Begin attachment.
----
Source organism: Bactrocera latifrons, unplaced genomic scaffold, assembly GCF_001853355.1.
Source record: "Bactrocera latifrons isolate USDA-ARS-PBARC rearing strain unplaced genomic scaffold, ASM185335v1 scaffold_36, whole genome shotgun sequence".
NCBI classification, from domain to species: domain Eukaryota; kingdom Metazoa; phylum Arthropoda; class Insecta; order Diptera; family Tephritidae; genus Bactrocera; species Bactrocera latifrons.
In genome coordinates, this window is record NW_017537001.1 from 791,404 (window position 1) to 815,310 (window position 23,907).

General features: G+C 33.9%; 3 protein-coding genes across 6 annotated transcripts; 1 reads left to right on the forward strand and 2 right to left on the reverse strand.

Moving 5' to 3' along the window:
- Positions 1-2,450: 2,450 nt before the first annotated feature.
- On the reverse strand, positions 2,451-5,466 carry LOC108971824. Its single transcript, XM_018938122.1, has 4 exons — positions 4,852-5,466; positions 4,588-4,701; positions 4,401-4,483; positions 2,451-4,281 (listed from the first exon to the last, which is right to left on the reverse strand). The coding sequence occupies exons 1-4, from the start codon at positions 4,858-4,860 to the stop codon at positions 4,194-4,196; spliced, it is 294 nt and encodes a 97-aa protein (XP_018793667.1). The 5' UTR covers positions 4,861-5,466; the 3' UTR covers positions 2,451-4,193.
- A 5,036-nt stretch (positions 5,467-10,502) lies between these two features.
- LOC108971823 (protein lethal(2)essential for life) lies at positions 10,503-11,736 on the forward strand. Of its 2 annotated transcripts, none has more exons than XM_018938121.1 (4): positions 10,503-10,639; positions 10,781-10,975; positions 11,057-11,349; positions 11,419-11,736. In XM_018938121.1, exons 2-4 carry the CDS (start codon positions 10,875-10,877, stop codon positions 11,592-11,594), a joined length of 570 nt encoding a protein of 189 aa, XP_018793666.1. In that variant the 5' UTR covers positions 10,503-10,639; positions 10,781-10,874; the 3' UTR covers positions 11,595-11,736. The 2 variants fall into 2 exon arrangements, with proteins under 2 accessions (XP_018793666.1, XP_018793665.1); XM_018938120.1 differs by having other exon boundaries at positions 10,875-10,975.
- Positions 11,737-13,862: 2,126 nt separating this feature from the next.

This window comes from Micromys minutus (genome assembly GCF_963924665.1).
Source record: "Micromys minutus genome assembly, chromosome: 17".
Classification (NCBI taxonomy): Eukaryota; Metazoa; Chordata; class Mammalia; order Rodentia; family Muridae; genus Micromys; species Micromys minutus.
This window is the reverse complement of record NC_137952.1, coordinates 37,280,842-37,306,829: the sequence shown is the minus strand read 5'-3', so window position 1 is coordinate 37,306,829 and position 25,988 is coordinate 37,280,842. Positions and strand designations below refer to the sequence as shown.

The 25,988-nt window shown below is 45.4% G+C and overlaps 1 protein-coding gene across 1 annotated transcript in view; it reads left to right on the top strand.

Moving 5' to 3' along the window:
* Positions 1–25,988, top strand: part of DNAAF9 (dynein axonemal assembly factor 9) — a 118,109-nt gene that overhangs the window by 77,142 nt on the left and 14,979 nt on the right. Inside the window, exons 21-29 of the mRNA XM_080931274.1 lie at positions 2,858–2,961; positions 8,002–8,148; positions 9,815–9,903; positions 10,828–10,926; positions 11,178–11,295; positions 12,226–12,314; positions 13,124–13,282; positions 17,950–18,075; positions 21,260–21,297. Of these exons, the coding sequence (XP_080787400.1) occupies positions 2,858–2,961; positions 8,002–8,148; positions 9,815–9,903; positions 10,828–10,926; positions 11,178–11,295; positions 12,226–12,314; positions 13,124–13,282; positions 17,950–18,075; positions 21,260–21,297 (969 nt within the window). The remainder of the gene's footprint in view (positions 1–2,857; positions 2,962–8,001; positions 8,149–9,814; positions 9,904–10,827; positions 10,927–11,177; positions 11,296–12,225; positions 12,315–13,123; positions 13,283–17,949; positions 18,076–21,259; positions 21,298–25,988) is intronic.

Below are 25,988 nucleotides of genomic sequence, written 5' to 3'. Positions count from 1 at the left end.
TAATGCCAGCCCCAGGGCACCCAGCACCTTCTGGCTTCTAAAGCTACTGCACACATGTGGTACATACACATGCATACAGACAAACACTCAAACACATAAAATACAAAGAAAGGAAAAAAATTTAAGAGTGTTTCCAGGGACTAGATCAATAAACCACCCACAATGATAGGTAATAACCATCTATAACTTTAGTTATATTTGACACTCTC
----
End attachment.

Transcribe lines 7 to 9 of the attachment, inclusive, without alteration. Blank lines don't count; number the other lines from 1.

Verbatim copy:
- Positions 1-2,450: 2,450 nt before the first annotated feature.
- On the reverse strand, positions 2,451-5,466 carry LOC108971824. Its single transcript, XM_018938122.1, has 4 exons — positions 4,852-5,466; positions 4,588-4,701; positions 4,401-4,483; positions 2,451-4,281 (listed from the first exon to the last, which is right to left on the reverse strand). The coding sequence occupies exons 1-4, from the start codon at positions 4,858-4,860 to the stop codon at positions 4,194-4,196; spliced, it is 294 nt and encodes a 97-aa protein (XP_018793667.1). The 5' UTR covers positions 4,861-5,466; the 3' UTR covers positions 2,451-4,193.
- A 5,036-nt stretch (positions 5,467-10,502) lies between these two features.